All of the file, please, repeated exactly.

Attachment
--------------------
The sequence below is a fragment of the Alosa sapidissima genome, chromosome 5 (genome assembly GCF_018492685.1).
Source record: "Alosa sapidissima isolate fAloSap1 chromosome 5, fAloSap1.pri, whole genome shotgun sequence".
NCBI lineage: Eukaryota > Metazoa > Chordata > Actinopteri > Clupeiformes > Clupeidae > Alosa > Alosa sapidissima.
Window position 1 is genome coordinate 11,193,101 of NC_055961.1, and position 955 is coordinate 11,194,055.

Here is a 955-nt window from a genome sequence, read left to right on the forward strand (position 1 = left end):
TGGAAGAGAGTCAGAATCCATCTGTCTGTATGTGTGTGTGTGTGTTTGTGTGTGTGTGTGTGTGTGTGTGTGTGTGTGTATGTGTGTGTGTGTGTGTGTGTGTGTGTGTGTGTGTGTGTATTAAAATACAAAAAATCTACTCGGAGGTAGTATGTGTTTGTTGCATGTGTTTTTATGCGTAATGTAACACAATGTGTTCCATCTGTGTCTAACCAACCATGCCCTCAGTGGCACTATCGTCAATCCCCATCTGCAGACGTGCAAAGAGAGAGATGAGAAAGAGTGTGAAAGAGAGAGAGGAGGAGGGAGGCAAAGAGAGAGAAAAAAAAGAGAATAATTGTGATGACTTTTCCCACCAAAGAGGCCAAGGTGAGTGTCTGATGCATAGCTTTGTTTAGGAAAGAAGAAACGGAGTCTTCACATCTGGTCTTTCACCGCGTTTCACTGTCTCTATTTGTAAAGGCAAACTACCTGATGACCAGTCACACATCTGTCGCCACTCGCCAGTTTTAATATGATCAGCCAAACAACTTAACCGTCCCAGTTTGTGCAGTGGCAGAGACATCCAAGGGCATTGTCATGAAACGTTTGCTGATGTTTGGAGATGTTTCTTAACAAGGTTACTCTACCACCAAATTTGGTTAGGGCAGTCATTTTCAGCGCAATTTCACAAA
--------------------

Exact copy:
The sequence below is a fragment of the Alosa sapidissima genome, chromosome 5 (genome assembly GCF_018492685.1).
Source record: "Alosa sapidissima isolate fAloSap1 chromosome 5, fAloSap1.pri, whole genome shotgun sequence".
NCBI lineage: Eukaryota > Metazoa > Chordata > Actinopteri > Clupeiformes > Clupeidae > Alosa > Alosa sapidissima.
Window position 1 is genome coordinate 11,193,101 of NC_055961.1, and position 955 is coordinate 11,194,055.

Here is a 955-nt window from a genome sequence, read left to right on the forward strand (position 1 = left end):
TGGAAGAGAGTCAGAATCCATCTGTCTGTATGTGTGTGTGTGTGTTTGTGTGTGTGTGTGTGTGTGTGTGTGTGTGTGTATGTGTGTGTGTGTGTGTGTGTGTGTGTGTGTGTGTGTGTATTAAAATACAAAAAATCTACTCGGAGGTAGTATGTGTTTGTTGCATGTGTTTTTATGCGTAATGTAACACAATGTGTTCCATCTGTGTCTAACCAACCATGCCCTCAGTGGCACTATCGTCAATCCCCATCTGCAGACGTGCAAAGAGAGAGATGAGAAAGAGTGTGAAAGAGAGAGAGGAGGAGGGAGGCAAAGAGAGAGAAAAAAAAGAGAATAATTGTGATGACTTTTCCCACCAAAGAGGCCAAGGTGAGTGTCTGATGCATAGCTTTGTTTAGGAAAGAAGAAACGGAGTCTTCACATCTGGTCTTTCACCGCGTTTCACTGTCTCTATTTGTAAAGGCAAACTACCTGATGACCAGTCACACATCTGTCGCCACTCGCCAGTTTTAATATGATCAGCCAAACAACTTAACCGTCCCAGTTTGTGCAGTGGCAGAGACATCCAAGGGCATTGTCATGAAACGTTTGCTGATGTTTGGAGATGTTTCTTAACAAGGTTACTCTACCACCAAATTTGGTTAGGGCAGTCATTTTCAGCGCAATTTCACAAA